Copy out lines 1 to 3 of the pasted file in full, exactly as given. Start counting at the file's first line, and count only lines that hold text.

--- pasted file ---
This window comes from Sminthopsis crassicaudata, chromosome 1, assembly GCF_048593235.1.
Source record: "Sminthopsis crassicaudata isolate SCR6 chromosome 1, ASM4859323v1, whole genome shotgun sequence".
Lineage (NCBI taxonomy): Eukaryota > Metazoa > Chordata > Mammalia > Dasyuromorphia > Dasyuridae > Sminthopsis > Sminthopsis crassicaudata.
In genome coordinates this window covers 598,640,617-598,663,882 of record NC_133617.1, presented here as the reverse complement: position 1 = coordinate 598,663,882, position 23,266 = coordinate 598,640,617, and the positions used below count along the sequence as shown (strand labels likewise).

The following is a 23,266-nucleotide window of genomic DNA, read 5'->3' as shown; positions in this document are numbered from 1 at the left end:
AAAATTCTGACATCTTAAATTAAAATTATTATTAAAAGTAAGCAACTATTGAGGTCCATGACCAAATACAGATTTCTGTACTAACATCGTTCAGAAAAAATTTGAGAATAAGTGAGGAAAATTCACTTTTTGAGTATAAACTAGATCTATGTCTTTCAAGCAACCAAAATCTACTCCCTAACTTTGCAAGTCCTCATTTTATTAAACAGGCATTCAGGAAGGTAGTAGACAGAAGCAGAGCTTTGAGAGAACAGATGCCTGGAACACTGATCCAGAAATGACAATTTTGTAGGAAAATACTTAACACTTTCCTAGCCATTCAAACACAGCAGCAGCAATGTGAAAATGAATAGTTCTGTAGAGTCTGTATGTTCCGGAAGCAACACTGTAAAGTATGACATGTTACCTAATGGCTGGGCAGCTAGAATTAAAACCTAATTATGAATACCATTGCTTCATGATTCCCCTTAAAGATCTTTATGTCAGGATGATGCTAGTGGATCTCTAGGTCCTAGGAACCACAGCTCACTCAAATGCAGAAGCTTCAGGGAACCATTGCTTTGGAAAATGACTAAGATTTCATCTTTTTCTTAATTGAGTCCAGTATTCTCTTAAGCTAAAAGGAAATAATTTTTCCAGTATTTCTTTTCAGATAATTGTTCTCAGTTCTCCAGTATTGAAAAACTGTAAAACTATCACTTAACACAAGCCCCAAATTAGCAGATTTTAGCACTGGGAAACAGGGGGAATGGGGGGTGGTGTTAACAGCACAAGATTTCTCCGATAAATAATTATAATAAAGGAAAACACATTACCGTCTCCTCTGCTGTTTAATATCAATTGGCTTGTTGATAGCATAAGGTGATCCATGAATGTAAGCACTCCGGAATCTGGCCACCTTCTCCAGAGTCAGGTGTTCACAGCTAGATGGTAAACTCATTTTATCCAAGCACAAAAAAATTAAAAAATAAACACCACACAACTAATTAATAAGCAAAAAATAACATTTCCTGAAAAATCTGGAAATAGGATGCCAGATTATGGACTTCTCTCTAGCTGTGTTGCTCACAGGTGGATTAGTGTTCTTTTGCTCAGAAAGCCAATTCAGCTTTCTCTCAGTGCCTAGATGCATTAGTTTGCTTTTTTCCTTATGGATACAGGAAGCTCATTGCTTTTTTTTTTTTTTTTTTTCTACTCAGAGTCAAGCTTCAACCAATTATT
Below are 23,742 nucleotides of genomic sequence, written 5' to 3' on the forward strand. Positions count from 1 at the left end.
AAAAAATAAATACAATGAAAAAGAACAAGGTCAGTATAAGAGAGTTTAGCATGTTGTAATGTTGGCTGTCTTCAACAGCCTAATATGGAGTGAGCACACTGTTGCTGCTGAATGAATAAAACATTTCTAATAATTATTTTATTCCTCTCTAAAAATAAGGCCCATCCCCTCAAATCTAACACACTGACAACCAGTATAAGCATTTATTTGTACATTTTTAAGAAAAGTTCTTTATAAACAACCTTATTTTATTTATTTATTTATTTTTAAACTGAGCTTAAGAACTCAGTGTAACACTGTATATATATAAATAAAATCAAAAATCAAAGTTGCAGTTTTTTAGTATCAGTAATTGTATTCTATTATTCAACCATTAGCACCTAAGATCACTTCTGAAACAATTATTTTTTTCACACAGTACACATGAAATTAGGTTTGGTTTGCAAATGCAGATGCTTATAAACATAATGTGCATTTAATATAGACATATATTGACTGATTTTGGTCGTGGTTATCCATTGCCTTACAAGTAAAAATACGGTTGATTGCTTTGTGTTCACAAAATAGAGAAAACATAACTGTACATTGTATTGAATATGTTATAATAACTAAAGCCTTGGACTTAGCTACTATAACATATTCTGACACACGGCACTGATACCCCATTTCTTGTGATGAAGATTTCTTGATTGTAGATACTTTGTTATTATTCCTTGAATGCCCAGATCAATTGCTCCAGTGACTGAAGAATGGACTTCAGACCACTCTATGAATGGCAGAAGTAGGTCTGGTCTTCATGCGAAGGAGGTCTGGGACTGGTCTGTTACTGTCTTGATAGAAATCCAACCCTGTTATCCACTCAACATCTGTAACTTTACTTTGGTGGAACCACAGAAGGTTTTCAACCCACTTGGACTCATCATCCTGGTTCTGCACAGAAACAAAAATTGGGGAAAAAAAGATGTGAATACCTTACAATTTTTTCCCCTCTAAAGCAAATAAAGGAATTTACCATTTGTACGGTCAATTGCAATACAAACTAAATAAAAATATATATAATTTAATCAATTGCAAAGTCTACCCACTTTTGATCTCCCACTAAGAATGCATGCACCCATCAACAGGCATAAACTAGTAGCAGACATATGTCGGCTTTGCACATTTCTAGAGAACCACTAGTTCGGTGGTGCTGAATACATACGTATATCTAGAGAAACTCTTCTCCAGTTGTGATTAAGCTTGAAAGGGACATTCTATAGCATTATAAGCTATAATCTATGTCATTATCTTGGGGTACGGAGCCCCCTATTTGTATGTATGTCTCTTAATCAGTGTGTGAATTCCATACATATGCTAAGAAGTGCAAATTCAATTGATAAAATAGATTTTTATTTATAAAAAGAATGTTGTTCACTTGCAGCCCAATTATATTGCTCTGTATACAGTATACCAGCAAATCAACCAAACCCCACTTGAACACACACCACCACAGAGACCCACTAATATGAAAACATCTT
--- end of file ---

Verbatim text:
This window comes from Sminthopsis crassicaudata, chromosome 1, assembly GCF_048593235.1.
Source record: "Sminthopsis crassicaudata isolate SCR6 chromosome 1, ASM4859323v1, whole genome shotgun sequence".
Lineage (NCBI taxonomy): Eukaryota > Metazoa > Chordata > Mammalia > Dasyuromorphia > Dasyuridae > Sminthopsis > Sminthopsis crassicaudata.